Fellow's Corner: Until a Cure, We Must Do Better to Reduce SCD Risks

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Children's Doctor

David Anderson, MD

Sickle cell disease (SCD) is the most common inherited blood disorder worldwide; with patients experiencing acute or chronic pain, and increased risk of bacterial infections, organ damage, and stroke. In the United States, there are approximately 100 000 people living with SCD and 2 000 newborns diagnosed annually. Despite significant care advances, their life expectancy is still about 20 years less than the general population.

The mainstays of pediatric SCD management include recognition and treatment of pain, prevention of bacterial infection with vaccinations and antibiotic prophylaxis, screening for stroke risk by transcranial Doppler ultrasound (TCD) and offering chronic transfusions to high-risk patients, and prescribing hydroxyurea (a repurposed chemotherapeutic that increases the level of fetal hemoglobin, partially compensating for sickle hemoglobin).

Frustratingly, the healthcare community does an abysmal job of providing even these basic, proven interventions for patients with SCD, furthering disparities in a population already suffering from structural racism, under-recognition of disease burden, and historical underfunding of research. Despite national guidelines and decades of supporting evidence, a recent Centers for Disease Control report found that fewer than half of children with SCD received a TCD in 2019, and only around half of children, at best, were prescribed hydroxyurea. Although national data is limited, antibiotic prophylaxis and additional vaccination coverage may also be suboptimal.

At CHOP, our rates of TCD screening and hydroxyurea use are significantly higher than these numbers, and we are continually striving to improve. As part of my dual fellowship combining hematology/oncology and clinical informatics, I am working on a project to automatically collect and analyze medication refill data from community pharmacies to identify patients with suboptimal adherence to hydroxyurea and/or antibiotic prophylaxis and address barriers to access. Sarah Dain, MD, a third-year hematology/oncology fellow, is researching the impact of hydroxyurea use on stroke risk, and our Comprehensive Sickle Cell Disease Center staff already uses robust care management tools within the electronic medical record to target patients with care gaps.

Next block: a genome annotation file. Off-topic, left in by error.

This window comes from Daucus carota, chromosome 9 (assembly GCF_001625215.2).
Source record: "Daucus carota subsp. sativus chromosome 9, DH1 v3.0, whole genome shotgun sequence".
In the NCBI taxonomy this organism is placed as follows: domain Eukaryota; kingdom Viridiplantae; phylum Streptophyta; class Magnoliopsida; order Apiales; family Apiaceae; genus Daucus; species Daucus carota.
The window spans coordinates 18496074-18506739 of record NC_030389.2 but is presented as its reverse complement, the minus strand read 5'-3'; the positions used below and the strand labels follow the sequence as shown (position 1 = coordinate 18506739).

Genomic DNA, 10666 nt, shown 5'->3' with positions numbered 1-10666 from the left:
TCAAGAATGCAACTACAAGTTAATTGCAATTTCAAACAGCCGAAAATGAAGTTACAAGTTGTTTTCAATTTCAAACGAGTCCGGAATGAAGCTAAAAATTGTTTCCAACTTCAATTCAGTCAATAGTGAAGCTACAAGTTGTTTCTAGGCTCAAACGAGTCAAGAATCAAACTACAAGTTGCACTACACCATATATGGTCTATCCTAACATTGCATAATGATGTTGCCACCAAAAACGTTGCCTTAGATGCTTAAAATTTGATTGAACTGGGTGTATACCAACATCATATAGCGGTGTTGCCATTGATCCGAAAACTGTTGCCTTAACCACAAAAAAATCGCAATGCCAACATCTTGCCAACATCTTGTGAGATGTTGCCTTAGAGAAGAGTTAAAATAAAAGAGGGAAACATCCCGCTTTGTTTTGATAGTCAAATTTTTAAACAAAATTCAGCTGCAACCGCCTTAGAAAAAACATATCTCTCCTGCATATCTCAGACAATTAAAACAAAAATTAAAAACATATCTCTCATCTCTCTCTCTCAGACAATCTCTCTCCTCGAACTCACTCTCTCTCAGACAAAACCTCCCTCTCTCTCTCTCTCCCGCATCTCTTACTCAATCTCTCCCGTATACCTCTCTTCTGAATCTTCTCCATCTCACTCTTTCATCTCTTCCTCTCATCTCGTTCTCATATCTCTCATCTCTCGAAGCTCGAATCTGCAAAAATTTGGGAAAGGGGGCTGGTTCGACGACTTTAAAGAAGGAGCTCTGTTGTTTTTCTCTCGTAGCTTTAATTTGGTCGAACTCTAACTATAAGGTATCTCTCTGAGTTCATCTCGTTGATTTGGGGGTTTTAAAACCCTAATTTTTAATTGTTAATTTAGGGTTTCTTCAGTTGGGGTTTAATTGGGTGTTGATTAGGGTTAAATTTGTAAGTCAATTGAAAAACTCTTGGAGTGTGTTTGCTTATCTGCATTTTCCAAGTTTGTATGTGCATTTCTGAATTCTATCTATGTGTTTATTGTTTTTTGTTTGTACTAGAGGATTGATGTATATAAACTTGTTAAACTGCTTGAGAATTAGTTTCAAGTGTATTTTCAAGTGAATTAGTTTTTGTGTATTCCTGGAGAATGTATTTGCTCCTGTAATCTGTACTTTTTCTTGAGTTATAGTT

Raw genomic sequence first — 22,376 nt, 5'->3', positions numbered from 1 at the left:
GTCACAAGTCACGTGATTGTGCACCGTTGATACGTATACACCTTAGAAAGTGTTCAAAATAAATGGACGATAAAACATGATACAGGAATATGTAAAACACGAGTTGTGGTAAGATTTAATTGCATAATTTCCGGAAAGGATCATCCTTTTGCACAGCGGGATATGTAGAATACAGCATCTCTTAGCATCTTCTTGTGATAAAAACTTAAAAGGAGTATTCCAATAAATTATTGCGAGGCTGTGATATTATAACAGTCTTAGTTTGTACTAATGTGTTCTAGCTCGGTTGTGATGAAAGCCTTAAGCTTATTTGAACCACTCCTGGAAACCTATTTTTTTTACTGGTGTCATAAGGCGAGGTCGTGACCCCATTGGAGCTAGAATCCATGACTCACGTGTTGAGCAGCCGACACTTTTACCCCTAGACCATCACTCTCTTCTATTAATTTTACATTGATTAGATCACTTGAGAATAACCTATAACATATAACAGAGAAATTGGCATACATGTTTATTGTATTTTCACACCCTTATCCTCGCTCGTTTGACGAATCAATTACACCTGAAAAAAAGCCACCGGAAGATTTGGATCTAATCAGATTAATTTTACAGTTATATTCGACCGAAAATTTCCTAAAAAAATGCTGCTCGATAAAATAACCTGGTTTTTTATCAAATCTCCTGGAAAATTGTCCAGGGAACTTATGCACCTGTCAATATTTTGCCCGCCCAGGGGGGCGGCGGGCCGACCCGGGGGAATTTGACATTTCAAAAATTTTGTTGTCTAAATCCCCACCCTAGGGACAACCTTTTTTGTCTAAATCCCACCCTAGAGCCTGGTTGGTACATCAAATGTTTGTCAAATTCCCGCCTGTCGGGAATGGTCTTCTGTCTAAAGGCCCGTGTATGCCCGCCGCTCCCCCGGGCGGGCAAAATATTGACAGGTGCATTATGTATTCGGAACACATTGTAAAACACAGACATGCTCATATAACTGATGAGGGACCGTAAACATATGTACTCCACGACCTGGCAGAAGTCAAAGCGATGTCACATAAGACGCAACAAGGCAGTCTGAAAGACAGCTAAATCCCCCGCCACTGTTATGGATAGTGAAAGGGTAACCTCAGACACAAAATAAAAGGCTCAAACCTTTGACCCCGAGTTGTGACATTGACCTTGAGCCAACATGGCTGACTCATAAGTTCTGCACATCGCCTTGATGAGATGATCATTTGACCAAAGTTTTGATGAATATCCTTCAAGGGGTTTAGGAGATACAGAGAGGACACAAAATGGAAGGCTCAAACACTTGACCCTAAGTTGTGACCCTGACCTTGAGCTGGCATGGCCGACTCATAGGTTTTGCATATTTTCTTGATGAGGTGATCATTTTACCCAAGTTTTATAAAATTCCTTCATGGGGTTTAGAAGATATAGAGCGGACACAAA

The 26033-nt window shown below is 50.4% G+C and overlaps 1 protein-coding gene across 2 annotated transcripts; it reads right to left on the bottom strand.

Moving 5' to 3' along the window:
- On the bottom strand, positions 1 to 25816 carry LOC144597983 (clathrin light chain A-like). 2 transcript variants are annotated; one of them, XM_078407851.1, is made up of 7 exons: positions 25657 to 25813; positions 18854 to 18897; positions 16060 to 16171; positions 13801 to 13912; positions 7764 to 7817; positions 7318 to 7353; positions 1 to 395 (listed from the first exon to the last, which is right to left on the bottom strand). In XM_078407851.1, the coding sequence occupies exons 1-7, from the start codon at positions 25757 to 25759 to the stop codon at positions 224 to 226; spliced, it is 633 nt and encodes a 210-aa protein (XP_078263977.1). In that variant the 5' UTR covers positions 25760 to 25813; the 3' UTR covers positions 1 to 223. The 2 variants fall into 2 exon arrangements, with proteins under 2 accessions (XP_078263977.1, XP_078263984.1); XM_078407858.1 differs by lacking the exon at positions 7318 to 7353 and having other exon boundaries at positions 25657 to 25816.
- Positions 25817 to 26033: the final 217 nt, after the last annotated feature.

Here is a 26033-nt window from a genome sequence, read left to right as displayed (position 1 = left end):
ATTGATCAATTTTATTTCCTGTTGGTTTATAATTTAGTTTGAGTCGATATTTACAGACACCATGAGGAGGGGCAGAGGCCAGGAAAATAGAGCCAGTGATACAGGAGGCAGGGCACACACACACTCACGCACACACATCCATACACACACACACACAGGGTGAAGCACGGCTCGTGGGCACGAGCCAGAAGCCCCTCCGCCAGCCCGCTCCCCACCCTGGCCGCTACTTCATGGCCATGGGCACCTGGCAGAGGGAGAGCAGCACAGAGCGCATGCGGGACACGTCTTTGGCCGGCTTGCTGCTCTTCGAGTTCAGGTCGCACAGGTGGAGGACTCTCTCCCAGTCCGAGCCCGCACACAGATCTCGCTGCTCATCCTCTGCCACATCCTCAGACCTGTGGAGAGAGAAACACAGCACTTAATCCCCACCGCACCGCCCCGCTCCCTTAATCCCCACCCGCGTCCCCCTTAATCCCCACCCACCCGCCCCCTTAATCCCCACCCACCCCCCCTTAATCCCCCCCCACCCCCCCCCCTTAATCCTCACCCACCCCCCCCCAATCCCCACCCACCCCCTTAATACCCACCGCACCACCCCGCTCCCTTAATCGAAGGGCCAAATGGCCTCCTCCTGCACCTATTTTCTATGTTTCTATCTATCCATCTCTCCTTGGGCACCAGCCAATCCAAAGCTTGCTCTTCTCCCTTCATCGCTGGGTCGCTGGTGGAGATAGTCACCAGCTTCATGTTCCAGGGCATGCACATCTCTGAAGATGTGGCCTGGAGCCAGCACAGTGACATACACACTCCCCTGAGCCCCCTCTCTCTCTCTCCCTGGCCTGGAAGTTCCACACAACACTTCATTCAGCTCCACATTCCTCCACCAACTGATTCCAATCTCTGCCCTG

While hematologists coordinate most SCD care, it is important for general pediatricians and other subspecialists to be aware of the basic preventative measures, which can be refilled or delivered throughout the medical system. Patients with SCD also tend to have their pain underrecognized and undertreated, especially in the emergency setting, so early consultation with hematologists and appropriate prescription of opioids and adjunctive therapies is crucial for health equity.

A handful of new medications for SCD have recently been approved, and there is increasing availability of bone marrow transplant and other curative therapies. We hope many of today’s children with SCD will be able to be cured within the next few decades, but meanwhile there is much work to be done: a major unmet need—and moral imperative—to deliver the current standard of care to every patient with SCD.

Reference and selected reading

Schieve A, Simmons G, Payne A, et al. Use of recommended health care measures to prevent selected complications of sickle cell anemia in children and adolescents — selected U.S. states, 2019. MMWR Morb Mortal Wkly Rep. 2022;71:1241–1246.

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